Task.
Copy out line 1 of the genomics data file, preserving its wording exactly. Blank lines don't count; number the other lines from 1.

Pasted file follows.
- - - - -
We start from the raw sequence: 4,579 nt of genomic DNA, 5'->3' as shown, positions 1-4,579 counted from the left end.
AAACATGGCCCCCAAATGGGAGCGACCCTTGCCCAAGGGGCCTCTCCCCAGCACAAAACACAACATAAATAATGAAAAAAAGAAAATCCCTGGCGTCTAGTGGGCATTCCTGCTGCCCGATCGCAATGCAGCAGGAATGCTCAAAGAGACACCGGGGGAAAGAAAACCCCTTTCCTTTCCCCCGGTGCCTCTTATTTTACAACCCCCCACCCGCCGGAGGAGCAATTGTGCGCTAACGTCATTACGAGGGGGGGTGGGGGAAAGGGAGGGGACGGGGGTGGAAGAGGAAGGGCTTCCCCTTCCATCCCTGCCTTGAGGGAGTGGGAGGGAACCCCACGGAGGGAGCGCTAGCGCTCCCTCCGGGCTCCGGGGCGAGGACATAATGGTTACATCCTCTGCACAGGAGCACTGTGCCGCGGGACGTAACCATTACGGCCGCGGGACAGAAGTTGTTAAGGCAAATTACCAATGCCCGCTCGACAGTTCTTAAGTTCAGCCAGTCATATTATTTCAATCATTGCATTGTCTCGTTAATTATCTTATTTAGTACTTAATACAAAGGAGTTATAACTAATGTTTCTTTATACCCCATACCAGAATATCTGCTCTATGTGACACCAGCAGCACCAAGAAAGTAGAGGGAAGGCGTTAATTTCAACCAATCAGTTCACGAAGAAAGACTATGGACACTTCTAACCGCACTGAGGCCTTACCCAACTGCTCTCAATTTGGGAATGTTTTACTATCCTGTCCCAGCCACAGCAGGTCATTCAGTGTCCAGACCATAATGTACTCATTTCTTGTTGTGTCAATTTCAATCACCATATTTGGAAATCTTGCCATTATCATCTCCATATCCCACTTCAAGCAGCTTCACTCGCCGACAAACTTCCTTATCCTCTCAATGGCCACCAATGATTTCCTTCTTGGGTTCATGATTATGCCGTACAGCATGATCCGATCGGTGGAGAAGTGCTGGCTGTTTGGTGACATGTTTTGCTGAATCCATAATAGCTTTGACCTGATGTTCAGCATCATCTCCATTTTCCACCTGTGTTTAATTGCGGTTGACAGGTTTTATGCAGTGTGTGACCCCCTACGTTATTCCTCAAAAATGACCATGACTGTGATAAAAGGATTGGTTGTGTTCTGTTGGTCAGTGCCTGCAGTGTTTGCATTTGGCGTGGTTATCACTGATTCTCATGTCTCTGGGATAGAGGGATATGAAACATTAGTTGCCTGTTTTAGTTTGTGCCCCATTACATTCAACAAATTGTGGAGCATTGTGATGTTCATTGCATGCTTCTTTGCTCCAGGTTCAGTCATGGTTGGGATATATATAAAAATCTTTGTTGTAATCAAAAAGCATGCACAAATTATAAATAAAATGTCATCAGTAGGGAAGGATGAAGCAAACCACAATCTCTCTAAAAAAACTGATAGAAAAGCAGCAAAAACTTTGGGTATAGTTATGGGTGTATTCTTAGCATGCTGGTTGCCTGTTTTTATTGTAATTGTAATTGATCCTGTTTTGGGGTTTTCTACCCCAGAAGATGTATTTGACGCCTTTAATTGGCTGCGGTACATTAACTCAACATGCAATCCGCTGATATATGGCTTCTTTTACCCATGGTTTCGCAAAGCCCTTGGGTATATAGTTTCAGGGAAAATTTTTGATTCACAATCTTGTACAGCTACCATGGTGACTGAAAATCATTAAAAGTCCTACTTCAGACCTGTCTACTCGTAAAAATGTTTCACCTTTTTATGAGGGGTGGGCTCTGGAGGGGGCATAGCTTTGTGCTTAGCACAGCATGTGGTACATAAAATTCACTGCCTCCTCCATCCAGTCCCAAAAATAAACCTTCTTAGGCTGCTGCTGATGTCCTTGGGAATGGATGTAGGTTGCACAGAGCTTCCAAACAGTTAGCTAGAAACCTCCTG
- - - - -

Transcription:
We start from the raw sequence: 4,579 nt of genomic DNA, 5'->3' as shown, positions 1-4,579 counted from the left end.